How to Get Your Child to Sleep (Really!)
With my first baby, I discovered that there really is a Land of the Living Dead. It's populated by zombies whose children don't sleep. My son had a voracious appetite, so he (and I) would be up every two hours so he could eat. My daughter was a tough one, too --every time I put her down, she howled like a wet cat. Still, by the time they were toddlers, we were all sleeping through the night pretty well. Then came baby number three. Aidan hatedgoing to bed and woke up every time a breeze blew on Pluto. I didn't sweat it, though --I knew all babies eventually sleep through the night.
But, as it turns out, I knew nothing. By the time Aidan was 3, my husband and I had dubbed him "Mr. Attorney Loophole" because he always had a good reason for not sleeping: He needed water, a snack, a softer blanket. The music on his CD player was too loud or too soft. There was a wasp in his room. Or a ghost. Or a monster! The hamster wheel was keeping him awake. He wasn't tired. He was too tired. His throat hurt. "It's just that everything won't let me sleep, Mom," Aidan told me.
Why? Why was my third child so impossible? "Children come as sleepers or non-sleepers," says Jodi Mindell, Ph.D., author of Sleeping Through the Night --you'll know which yours is by the time he's old enough to try climbing out of the crib. And if you've got a non-sleeper, you may find he does his non-sleeping in different ways as he grows (oh, it's true; Aidan tried everything). But you can get these kids into bed. I did, and Mr. Attorney Loophole practically puts himself to bed now. Here's how to handle the most common post-babyhood sleep problems:
12 to 18 months: "Go back to sleep!"
For young toddlers, the most common sleep problem is frequent waking --some naturally wake up as many as six times during a single night. "The question isn't really why your child wakes during the night," Mindell says, "but why he can't put himself back to sleep."
If he can't soothe himself in the middle of the night by this age, there's probably some part of his bedtime routine that he can't do on his own: a song, a story tape, or you sitting cross-legged with a grapefruit balanced on your head. Developmentally, too, this is a tricky time, since a child is old enough to figure out that the minute he closes his eyes you'll leave, his pacifier will drop out of sight, and his music will squeak to a halt. The bottom will fall out of his world. Therefore, why would he want to fall asleep?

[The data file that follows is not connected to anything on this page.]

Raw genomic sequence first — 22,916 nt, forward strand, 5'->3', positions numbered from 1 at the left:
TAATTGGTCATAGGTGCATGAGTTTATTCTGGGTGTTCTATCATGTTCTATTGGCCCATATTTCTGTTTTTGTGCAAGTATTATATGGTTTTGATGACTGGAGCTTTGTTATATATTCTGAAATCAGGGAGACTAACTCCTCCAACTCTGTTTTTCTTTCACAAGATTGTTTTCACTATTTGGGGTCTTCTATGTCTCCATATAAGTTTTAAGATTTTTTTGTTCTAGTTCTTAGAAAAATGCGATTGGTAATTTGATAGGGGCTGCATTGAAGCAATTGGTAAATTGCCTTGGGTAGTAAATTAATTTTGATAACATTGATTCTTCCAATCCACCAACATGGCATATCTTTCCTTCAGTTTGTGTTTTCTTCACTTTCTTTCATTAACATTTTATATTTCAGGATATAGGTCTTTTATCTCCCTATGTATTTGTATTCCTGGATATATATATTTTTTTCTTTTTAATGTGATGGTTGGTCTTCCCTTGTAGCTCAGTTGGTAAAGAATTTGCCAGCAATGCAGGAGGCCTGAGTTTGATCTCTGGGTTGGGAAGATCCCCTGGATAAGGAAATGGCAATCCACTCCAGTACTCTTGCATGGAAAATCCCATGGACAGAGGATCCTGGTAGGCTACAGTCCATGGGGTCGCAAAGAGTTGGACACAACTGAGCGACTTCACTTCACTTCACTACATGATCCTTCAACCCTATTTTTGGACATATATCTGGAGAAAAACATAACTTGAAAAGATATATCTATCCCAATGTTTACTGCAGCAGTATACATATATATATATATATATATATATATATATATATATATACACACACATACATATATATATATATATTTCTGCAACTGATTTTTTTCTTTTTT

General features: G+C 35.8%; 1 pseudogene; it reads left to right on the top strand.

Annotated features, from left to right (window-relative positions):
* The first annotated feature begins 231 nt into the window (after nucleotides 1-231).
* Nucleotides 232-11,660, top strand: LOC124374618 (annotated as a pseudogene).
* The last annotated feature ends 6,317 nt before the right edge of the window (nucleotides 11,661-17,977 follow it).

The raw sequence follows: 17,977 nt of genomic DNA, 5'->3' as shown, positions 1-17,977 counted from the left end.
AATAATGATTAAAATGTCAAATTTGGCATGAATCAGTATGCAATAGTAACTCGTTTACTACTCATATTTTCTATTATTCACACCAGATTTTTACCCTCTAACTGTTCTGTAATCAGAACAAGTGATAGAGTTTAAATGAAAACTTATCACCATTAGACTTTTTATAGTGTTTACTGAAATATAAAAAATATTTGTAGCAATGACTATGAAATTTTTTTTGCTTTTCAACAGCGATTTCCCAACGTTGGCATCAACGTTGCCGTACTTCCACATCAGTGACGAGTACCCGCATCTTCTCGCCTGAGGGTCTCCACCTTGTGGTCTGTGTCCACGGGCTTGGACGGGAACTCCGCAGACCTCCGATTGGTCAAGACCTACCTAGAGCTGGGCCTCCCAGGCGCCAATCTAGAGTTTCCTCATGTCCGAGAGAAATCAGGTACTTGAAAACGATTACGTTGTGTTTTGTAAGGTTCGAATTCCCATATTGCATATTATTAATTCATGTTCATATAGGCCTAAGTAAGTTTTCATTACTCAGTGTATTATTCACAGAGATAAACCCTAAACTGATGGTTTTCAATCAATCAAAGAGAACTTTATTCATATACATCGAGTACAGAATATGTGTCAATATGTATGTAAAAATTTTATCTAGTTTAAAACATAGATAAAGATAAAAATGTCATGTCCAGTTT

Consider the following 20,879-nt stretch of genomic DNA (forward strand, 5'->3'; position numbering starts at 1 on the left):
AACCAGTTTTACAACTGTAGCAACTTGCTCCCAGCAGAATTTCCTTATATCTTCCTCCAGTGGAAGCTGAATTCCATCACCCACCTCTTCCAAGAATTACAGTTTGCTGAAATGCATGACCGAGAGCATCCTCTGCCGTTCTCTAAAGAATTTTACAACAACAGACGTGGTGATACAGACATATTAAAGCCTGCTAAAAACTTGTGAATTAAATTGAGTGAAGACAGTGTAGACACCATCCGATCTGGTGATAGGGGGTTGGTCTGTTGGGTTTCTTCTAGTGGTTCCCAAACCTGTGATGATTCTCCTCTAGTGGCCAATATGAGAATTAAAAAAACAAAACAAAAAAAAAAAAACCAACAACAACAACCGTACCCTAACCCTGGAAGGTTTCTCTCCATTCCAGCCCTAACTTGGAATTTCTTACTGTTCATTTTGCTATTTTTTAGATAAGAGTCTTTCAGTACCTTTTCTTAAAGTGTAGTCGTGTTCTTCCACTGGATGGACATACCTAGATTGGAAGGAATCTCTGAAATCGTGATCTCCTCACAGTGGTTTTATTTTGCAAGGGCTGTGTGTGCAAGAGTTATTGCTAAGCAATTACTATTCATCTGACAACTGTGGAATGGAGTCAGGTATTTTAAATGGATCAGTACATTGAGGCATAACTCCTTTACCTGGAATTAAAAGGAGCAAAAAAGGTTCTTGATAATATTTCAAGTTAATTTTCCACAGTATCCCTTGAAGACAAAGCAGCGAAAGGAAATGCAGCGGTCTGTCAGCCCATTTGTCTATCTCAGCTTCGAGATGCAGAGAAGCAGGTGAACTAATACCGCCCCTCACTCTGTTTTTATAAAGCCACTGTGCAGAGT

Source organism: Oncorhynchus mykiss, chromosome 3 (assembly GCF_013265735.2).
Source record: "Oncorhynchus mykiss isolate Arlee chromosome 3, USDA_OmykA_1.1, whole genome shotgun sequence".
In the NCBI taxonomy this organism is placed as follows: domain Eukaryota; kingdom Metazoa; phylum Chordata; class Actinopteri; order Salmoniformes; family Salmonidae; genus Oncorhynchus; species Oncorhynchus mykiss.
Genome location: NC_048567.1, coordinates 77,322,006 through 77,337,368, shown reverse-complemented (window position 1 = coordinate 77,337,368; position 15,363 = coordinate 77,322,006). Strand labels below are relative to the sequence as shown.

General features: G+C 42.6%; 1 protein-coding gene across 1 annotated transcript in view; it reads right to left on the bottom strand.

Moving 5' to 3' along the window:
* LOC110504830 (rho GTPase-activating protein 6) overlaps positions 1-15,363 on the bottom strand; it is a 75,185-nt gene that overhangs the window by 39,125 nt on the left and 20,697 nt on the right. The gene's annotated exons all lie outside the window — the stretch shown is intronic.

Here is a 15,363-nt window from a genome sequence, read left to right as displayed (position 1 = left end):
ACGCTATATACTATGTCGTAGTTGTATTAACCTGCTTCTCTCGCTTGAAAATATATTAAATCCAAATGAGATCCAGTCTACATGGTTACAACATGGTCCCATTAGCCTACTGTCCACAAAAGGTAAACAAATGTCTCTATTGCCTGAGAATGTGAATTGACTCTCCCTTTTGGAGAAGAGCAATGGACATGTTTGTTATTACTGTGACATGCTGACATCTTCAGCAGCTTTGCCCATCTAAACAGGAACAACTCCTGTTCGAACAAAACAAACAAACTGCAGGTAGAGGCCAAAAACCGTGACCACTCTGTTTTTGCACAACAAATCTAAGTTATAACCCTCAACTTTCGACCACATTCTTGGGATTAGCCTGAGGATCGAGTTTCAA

The solution: Train him to drift off on his own by creating new sleep associations. This way, you won't have to "drag your sorry butt out of bed every few hours," as Sarah Bieber, a mom of three in Rockland, Maryland, puts it. The first thing to do is make sure your bedtime ritual is up and running (see "The best bedtime routine"), and then:
See nighttime through your child's eyes. Stand in his room and imagine that it's 2 a.m. What does your child see? A light on in the hallway? Toys in the bed? Make his bedroom look the same at bedtime as it will in the wee hours. If you don't plan to be sitting in that rocking chair singing to him then, get out of there before he falls asleep.
You might need props, too, to ensure the sameness. Tori Stewart, now 21 months old, would wake at any sound and cry out for her mom, Amanda. But turning on a fan in her room drowned out the sounds. "It was a small miracle-no more midnight awakenings," says the Campbellsville, Kentucky, mom. Practice your poker face. When you do get that late-night wake-up call, do a simple checking routine that involves going into your child's room (or taking him back there) to tell him that everything is okay. Be gentle but firm: Don't cuddle, play, or stay too long. Your goal is to make him think it's not worth his while to call for you.
Delay gratification. As the night goes on, stretch out the time between his first call for you and when you go into his room. Try waiting five minutes the first and second times, ten minutes the next, and so forth. And give him several days to adjust. "Here you are, changing all the rules," says Mindell, "so it can take a week or two for the new sleep associations to take hold."